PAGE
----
Togo - City of Kara in the north
This is an outdoor sorghum beer meeting place. In the big blue pail is freshly made homemade beer. It is draped with the cloth to keep out the flies. One can see the traditional gourds in which it is served. Homemade beer is served everywhere in Togo. In the blue hat is my colleague Eugenia Almand.
A common sight is a Christian church group marching in the streets singing religious songs in praise of Christ. There are many Christian churches in Kara but I am told that the majority in the city are Moslem. I did not observe hostility between Christians and Moslems.
This bus has just arrived in the bus station in downtown Kara.
Typical houses in the middle of the city. Notice that every extra space is cultivated. Subsistence farming is a world-wide phenomenon in poor countries.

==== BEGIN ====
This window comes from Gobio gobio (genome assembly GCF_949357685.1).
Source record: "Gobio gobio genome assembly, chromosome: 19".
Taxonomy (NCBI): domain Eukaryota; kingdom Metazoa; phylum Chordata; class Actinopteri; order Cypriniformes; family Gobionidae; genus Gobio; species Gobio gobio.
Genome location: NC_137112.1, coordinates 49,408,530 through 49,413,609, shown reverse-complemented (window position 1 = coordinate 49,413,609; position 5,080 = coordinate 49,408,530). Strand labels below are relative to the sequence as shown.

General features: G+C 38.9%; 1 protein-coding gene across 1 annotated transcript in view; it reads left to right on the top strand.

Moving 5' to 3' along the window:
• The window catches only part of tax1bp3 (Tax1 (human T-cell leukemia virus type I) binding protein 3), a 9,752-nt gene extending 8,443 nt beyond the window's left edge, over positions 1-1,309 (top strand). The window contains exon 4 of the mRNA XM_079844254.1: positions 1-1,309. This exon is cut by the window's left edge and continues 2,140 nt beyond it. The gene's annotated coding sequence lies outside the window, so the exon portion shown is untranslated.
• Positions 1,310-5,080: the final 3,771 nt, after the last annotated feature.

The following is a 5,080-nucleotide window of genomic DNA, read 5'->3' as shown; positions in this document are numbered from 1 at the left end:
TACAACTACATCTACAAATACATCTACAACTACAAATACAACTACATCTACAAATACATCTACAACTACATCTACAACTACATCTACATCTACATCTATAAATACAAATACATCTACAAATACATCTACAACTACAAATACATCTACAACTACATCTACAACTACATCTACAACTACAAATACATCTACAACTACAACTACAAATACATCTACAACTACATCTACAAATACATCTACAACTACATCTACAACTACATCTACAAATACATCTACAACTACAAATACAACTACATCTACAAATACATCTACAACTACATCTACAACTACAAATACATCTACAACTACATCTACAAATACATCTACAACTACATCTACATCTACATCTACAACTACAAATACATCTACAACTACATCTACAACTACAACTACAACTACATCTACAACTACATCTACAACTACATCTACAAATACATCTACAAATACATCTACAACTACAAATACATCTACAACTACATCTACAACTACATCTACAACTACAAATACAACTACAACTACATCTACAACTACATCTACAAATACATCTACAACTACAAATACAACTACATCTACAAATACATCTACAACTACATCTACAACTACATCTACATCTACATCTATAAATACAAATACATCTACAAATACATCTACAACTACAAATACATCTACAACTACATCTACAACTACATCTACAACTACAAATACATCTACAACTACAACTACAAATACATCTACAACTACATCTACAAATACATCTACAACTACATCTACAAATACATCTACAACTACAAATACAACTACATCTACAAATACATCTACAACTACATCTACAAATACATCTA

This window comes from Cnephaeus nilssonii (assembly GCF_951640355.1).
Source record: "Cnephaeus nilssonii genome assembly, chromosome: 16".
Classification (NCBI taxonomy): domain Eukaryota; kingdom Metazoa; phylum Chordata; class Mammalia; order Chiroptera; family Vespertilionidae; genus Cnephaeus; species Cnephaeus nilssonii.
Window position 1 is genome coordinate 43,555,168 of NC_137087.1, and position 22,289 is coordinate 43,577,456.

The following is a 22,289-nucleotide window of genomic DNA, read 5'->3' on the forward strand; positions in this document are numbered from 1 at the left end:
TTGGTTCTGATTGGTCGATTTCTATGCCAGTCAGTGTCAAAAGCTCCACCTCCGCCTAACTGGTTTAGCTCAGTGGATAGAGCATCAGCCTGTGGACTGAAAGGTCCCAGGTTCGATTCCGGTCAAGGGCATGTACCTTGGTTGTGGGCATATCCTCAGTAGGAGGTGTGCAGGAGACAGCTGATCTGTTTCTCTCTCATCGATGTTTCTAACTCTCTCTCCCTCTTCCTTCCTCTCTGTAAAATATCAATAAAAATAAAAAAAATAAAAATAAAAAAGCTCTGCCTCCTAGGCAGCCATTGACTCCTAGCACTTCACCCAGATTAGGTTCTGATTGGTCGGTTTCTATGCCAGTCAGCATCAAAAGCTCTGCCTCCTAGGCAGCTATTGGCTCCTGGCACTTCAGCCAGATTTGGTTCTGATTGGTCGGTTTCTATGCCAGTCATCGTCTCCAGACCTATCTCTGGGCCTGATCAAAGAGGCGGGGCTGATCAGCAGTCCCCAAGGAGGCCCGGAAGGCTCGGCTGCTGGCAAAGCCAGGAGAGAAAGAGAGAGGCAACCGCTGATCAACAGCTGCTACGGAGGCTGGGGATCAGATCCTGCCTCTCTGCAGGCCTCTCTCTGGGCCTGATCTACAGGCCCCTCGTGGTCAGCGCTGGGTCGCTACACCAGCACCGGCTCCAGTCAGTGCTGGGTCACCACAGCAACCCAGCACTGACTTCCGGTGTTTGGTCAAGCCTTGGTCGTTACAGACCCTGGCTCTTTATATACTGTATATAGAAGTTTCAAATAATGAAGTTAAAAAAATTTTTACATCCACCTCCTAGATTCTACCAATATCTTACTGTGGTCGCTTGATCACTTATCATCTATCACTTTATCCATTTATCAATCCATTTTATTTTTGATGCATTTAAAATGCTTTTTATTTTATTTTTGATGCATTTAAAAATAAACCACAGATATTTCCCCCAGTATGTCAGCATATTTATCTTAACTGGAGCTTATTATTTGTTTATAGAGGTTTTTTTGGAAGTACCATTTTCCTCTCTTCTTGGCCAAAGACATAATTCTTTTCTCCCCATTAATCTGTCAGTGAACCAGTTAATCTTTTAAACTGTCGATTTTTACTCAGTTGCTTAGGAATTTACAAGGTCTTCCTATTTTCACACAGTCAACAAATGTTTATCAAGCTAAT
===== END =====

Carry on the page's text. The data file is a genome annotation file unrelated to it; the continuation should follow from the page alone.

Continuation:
Although every extra space is cultivated with subsistence farming as the area here along one of the dirt roads in the city, one can see the immense amount of plastic and trash that dots the ground here. Everywhere in Togo and the third world, the land is becoming degraded with non-biodegradable plastic and trash.
Houses in Kara do not have running water or sewage. A pipe out the back of the house empties into a ditch and the water runs to streams like this and then to the river that runs through the city. As elsewhere (all over the third world), this leads to disease and widespread early death.
As everywhere in the city of Kara, like most of the third world, trash and garbage fill the streams and gullies and everywhere else between the spaces where people live.
The road in Kara to the Catholic retreat center where my room was during the three weeks we stayed in the north. One can see the cultivated area on the left. All along this road were such plots planted by the people who live on the road.
Just outside of town a poor family struggles to make a living selling candy and repairing shoes. My friends Eugenia and Esther (sitting right) wait while Eugenia's sandal is being repaired.